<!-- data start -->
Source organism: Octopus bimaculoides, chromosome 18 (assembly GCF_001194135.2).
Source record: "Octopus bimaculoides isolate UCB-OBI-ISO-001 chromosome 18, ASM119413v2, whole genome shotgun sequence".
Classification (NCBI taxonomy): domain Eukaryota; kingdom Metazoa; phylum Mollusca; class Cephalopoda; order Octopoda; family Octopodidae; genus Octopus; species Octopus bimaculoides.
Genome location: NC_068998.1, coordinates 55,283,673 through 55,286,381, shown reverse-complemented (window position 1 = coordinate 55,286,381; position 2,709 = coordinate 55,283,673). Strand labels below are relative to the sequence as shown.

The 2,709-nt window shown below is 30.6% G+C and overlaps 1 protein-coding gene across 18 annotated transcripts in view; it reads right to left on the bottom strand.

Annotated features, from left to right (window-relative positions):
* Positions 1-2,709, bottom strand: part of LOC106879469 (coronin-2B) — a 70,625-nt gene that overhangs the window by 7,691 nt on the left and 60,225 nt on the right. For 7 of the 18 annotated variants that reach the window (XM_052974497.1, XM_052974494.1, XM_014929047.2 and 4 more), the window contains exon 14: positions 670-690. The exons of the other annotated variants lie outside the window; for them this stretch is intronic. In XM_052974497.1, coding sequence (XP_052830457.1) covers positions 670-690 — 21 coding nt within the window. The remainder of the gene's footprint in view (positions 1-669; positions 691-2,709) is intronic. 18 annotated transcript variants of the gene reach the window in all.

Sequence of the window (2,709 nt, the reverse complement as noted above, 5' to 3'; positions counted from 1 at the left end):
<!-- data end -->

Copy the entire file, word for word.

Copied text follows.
Source organism: Octopus bimaculoides, chromosome 18 (assembly GCF_001194135.2).
Source record: "Octopus bimaculoides isolate UCB-OBI-ISO-001 chromosome 18, ASM119413v2, whole genome shotgun sequence".
Classification (NCBI taxonomy): domain Eukaryota; kingdom Metazoa; phylum Mollusca; class Cephalopoda; order Octopoda; family Octopodidae; genus Octopus; species Octopus bimaculoides.
Genome location: NC_068998.1, coordinates 55,283,673 through 55,286,381, shown reverse-complemented (window position 1 = coordinate 55,286,381; position 2,709 = coordinate 55,283,673). Strand labels below are relative to the sequence as shown.

The 2,709-nt window shown below is 30.6% G+C and overlaps 1 protein-coding gene across 18 annotated transcripts in view; it reads right to left on the bottom strand.

Annotated features, from left to right (window-relative positions):
* Positions 1-2,709, bottom strand: part of LOC106879469 (coronin-2B) — a 70,625-nt gene that overhangs the window by 7,691 nt on the left and 60,225 nt on the right. For 7 of the 18 annotated variants that reach the window (XM_052974497.1, XM_052974494.1, XM_014929047.2 and 4 more), the window contains exon 14: positions 670-690. The exons of the other annotated variants lie outside the window; for them this stretch is intronic. In XM_052974497.1, coding sequence (XP_052830457.1) covers positions 670-690 — 21 coding nt within the window. The remainder of the gene's footprint in view (positions 1-669; positions 691-2,709) is intronic. 18 annotated transcript variants of the gene reach the window in all.

Sequence of the window (2,709 nt, the reverse complement as noted above, 5' to 3'; positions counted from 1 at the left end):